NEW ORLEANS --A stubborn six-alarm fire blanketed part of downtown New Orleans in eye-stinging smoke early Wednesday and forced the closure of historic Canal Street between the city's central business district and the French Quarter.
The blaze broke out in a largely empty four-story building and spread to an adjacent building. Flames were no longer visible and smoke had greatly diminished by daybreak, but firefighters kept steady streams of water pouring onto the structures from ladder trucks and from the street.
The fire was declared under control shortly before noon. City officials said they hoped to open at least some lanes of the closed stretch of Canal in the afternoon.
Earlier, structural damage to the buildings was so bad that firefighters were withdrawn from the interiors. "A collapse is definitely a concern," fire chief Timothy McConnell said.
Ground-floor businesses, including a cellphone repair shop and a beauty supply store, were closed when the fire was reported about 3:20 a.m., and only one person in the building at the time, McConnell said.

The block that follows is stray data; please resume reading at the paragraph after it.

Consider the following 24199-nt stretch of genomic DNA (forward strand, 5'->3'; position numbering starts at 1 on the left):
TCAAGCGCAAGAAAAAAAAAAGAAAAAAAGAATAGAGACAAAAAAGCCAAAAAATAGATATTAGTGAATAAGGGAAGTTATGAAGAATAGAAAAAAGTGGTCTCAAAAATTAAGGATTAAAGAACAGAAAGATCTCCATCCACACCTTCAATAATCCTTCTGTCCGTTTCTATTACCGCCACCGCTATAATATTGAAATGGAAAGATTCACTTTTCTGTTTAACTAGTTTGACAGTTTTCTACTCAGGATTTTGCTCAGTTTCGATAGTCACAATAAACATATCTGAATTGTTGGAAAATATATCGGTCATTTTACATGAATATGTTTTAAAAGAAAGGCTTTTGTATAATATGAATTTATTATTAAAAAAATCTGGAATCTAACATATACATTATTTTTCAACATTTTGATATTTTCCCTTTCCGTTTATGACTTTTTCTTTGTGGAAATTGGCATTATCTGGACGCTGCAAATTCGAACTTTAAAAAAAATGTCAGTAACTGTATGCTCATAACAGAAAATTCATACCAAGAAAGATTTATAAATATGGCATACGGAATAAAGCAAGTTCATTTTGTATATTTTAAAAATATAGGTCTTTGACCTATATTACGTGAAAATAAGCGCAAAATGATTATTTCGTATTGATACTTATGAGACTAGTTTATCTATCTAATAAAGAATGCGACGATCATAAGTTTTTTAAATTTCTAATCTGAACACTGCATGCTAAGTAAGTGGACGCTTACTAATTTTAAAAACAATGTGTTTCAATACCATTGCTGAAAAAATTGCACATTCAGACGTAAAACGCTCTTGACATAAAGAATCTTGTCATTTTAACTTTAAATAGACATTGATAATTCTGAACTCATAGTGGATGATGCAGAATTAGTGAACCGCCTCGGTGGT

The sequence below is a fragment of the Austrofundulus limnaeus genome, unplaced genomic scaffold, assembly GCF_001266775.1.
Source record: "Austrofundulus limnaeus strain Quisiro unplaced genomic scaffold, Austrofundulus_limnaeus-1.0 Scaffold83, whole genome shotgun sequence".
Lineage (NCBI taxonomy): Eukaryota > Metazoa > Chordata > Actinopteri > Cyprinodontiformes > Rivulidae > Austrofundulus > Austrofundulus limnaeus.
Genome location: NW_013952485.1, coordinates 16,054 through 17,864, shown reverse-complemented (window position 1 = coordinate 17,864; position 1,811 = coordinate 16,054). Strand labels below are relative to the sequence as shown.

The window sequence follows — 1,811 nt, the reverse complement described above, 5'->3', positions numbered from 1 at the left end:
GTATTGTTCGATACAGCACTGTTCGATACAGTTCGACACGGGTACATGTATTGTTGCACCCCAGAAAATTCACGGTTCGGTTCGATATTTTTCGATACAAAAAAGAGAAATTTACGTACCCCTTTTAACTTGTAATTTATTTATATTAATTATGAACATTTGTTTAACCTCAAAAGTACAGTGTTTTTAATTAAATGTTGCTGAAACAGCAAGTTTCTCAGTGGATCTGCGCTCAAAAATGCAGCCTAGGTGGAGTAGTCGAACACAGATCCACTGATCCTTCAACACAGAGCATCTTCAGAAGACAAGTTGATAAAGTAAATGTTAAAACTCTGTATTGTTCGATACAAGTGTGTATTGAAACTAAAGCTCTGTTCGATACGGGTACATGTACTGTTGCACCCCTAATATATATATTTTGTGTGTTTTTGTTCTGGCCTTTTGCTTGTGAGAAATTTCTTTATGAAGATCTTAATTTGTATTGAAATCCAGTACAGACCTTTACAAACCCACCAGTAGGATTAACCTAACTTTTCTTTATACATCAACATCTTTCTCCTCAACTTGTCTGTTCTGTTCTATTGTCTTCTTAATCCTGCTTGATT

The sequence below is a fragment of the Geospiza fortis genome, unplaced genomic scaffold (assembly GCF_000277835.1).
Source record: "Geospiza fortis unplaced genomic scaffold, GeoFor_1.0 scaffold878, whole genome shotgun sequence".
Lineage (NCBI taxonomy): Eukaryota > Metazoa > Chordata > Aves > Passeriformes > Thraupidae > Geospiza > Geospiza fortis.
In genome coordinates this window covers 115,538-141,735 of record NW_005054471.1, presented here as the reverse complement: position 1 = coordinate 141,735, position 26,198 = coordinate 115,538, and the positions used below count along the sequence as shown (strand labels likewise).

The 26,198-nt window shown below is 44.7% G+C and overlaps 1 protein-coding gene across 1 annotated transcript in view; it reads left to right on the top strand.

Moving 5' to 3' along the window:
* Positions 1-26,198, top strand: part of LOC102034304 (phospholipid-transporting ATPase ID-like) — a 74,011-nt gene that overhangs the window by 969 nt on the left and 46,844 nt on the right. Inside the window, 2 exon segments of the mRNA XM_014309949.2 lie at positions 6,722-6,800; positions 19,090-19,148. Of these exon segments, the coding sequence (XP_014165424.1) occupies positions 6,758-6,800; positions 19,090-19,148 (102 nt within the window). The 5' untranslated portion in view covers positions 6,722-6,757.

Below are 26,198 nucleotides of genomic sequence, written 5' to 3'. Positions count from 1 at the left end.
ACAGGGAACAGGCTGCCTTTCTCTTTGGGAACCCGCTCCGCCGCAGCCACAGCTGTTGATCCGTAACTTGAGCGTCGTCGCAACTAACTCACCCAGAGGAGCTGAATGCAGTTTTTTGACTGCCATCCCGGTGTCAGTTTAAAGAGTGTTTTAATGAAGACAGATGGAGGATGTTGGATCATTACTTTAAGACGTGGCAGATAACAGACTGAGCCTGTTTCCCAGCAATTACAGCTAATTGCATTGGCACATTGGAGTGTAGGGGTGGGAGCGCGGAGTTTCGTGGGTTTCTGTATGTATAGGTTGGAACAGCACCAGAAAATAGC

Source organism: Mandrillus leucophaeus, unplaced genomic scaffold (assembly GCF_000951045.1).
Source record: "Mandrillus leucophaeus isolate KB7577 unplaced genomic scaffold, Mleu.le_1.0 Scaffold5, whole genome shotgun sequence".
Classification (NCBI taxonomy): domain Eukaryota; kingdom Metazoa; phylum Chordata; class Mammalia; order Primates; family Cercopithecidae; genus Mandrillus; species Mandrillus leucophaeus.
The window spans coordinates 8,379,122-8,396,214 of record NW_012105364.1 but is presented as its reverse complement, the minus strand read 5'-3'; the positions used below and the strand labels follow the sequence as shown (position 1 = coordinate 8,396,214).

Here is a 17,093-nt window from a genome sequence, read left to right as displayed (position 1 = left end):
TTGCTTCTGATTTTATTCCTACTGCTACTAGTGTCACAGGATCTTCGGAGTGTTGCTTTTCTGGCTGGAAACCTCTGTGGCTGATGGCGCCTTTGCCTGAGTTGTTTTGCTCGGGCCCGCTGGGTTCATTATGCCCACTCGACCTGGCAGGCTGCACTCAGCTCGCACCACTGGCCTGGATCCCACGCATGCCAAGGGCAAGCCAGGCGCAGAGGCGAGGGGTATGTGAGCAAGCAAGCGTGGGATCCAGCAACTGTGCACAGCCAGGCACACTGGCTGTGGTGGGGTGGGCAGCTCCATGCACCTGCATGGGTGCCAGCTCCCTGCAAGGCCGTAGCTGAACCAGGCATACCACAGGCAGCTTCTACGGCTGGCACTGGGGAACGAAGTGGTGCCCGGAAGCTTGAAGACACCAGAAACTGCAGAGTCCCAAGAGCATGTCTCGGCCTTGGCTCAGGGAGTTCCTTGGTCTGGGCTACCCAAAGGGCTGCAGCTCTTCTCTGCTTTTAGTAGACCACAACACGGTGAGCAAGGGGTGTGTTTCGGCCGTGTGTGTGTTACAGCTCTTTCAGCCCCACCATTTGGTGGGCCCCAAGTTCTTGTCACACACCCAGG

No injuries were reported, and no evacuations were ordered. But some nervous residents of an apartment building around the corner decided to get out amid acrid smoke and temperatures in the 40s.
Resident Michael Mallin said fire alarms in the apartment building went off about 3:30 a.m.
"They told us it was safe to stay," neighbor Kate Otto said. "We decided we needed to get out."
The scene is around the corner from the tony Roosevelt Hotel. It's near upscale apartment buildings and the Orpheum and the Saenger, ornate early 20th century theaters that were restored to their earlier grandeur after Hurricane Katrina.
But the fire site itself was a largely unused building on a rundown block. "This is a stretch of Canal Street that has not yet seen the level of revitalization of the rest of Canal Street," said Kurt Weigel, president of the Downtown Development District.
The cause of the fire was under investigation. The firefighting effort and cleanup were expected to keep the broad boulevard, which includes streetcar lines, closed throughout the day. Commuters were urged to avoid the area, and buses were put into service to make up for the loss of part of one streetcar route.